Welcome to European Tribune. It's gone a bit quiet around here these days, but it's still going.
When Hungary pulled out its troops from Iraq at the end of 2004, it only because of another power politics by Fidesz: they decided humiliating the government is worth more than repairing relations with their ideological brothers and role models across the pond.

Repairing, I say? Let's go back six years.

When Fidesz was newly in government, there was a tender for NATO-compatible fighter jets to replace the MiGs. There were two competitors: a Swedish company with BA offered the Gripen, and Lockheed offered used F-16s with an upgrade. The Gripen was considered the better option, but everyone assumed a Lockheed win, due to ties with Fidesz. This was reinforced by the most ridiculous corruption scandal in Hungarian history, when a string of Fidesz MPs signed a lobbying letter for a Lockheed executive that was nominated for ambassador, and some even signed as "senator" - something that does not exist in our system...

Now, a year later, in autumn 2001, the inofficial campaign season started early.  Fidesz was busy putting forth spin to supress its real big corruption scandals, just blowing over in the press. So the leadership thought a Lockheed win could lose them the elections - and decided for Gripen. Bush wasn't amused. A few weeks later, when PM Orbán flew to Washington for a campaign photo with Bush at the White House, Bush wouldn't receive him. Suddenly, the US ambassador, Freedom House et al discovered the virulent anti-semitic talk and the attempts at media takeover, and openly criticised it.

This all was real fun to watch for yours truly - until after the elections, until next fall. Then, in the run-up to the Iraq war, during which our government first kept anxious silence, when the government visited Bush in Washington, they were openly criticised, after reminders of 'support' in the elections. At the same time, suddenly there were a string of articles in the WSJ and other papers about Hungary sabotaging the NATO, not spending anything on modernisation and raising its military budget etc., and of growing intentions of NATO leaders to do something about it. And more widely, about various 'signs of crisis'. (Yeah, that reminds of certain campaigns against certain other countries a few months later...)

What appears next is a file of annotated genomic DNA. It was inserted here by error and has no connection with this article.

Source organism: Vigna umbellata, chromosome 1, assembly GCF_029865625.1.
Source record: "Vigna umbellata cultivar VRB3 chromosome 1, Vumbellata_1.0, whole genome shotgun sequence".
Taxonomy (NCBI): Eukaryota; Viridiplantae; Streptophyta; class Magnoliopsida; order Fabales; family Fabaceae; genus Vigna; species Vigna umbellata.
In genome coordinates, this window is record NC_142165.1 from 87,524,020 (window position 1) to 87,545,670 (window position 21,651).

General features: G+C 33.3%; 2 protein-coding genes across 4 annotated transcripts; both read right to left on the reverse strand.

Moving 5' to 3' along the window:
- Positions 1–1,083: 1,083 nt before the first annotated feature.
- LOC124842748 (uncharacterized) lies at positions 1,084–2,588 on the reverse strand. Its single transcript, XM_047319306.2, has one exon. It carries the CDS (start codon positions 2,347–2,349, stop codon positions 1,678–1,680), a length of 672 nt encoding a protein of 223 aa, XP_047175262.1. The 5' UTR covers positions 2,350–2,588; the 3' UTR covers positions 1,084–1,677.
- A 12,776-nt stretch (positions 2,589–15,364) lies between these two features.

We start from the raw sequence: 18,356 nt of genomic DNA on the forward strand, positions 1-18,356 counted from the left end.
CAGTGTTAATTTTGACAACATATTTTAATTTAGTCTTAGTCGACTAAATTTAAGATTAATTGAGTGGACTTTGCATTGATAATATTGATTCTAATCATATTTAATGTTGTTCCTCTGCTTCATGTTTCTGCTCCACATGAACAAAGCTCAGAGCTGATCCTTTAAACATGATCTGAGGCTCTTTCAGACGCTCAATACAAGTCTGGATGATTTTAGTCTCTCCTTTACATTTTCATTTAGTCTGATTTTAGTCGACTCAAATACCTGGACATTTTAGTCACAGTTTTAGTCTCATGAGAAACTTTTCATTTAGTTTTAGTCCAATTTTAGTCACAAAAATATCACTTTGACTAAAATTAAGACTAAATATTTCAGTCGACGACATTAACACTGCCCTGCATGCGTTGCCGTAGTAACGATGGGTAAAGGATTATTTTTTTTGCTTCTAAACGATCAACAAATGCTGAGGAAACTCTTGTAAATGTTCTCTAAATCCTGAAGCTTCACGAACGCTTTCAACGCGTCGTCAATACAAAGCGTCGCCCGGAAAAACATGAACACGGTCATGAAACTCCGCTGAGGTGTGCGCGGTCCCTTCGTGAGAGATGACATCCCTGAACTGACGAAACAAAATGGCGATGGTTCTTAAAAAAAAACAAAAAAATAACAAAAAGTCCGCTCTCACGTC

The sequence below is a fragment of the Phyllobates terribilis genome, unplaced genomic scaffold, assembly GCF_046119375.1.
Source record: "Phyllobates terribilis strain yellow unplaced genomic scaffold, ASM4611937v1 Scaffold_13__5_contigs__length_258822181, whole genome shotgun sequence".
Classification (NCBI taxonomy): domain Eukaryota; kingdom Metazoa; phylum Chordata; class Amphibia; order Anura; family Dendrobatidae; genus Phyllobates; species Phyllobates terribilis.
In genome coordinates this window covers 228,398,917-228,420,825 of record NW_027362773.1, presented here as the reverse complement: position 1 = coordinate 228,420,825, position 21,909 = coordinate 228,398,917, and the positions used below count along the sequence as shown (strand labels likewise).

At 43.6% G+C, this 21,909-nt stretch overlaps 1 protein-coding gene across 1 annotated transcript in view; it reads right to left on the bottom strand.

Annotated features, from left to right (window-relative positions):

This was in the open; I wonder what went on behind closed doors. And our government took heed, and suddenly, they began to beat the drums of war. They kept to the line against wide popular opposition. Of the parties in parliament, only the MDF had a clear line against the war and the following troop deployment, so the required two-thirds majority was there in the summer of 2003, and during the first extension half a year later. The end of it I told of at the beginning. Since then, the government tried to prove its good vassalness with promising token supports, that mostly weren't called for later.

*Lunatic*, n.
One whose delusions are out of fashion.

by DoDo on Mon Aug 15th, 2005 at 03:57:14 PM EST
[ Parent ]

Others have rated this comment as follows:


Occasional Series